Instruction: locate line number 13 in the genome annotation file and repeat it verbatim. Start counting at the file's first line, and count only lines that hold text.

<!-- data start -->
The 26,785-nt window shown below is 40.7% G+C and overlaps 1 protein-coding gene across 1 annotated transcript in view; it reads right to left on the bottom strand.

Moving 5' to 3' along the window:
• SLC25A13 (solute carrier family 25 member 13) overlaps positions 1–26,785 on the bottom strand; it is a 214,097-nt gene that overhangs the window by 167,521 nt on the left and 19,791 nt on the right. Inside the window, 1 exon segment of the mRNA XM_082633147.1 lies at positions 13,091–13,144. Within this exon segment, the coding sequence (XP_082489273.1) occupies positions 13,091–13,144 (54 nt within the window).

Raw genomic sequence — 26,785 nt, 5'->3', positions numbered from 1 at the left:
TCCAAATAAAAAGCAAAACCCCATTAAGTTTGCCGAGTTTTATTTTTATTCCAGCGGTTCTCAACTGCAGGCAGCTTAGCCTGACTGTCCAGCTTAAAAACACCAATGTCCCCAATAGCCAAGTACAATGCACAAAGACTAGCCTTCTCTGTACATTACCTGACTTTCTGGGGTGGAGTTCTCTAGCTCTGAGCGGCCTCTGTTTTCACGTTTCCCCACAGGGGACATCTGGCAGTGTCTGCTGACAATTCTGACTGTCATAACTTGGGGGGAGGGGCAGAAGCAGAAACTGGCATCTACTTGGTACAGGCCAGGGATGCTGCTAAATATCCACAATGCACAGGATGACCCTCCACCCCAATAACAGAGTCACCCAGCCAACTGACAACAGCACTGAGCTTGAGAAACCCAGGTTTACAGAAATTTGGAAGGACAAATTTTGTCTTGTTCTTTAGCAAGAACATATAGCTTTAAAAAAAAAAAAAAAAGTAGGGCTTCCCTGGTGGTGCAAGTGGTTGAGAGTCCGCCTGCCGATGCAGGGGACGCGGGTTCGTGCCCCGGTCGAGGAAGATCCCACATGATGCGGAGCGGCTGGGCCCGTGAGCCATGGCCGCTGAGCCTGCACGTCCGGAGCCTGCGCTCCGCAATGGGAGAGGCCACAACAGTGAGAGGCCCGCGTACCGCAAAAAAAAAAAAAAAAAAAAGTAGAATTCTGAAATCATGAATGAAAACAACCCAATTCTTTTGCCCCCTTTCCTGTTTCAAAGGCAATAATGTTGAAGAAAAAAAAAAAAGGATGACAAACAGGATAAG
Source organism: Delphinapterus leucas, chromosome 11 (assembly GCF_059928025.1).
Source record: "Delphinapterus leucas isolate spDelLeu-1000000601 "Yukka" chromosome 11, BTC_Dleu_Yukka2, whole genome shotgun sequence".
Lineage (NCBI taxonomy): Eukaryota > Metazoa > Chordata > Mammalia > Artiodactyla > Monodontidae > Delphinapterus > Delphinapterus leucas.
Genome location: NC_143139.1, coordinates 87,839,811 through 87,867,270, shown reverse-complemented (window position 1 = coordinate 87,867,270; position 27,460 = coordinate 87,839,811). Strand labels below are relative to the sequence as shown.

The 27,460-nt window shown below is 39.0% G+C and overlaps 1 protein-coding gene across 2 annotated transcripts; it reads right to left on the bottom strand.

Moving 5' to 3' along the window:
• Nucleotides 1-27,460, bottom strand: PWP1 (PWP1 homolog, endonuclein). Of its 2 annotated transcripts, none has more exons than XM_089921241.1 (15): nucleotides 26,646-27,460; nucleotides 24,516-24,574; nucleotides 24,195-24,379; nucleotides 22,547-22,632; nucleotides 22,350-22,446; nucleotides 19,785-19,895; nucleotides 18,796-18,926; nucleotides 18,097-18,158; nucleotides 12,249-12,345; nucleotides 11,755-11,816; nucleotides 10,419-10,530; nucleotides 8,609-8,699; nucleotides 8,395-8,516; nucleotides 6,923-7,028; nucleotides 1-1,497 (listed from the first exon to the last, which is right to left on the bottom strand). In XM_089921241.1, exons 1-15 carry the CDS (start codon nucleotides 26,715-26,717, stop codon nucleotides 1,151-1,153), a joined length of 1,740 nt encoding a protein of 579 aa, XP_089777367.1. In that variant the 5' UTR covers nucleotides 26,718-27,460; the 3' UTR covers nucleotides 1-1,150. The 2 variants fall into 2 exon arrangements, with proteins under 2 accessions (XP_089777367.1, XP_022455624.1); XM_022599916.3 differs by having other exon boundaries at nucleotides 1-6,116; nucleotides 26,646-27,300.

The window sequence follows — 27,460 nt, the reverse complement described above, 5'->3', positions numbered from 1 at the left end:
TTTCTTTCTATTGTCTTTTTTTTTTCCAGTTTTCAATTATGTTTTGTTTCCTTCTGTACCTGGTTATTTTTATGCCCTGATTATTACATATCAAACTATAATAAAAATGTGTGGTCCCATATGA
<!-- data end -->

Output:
The window sequence follows — 27,460 nt, the reverse complement described above, 5'->3', positions numbered from 1 at the left end: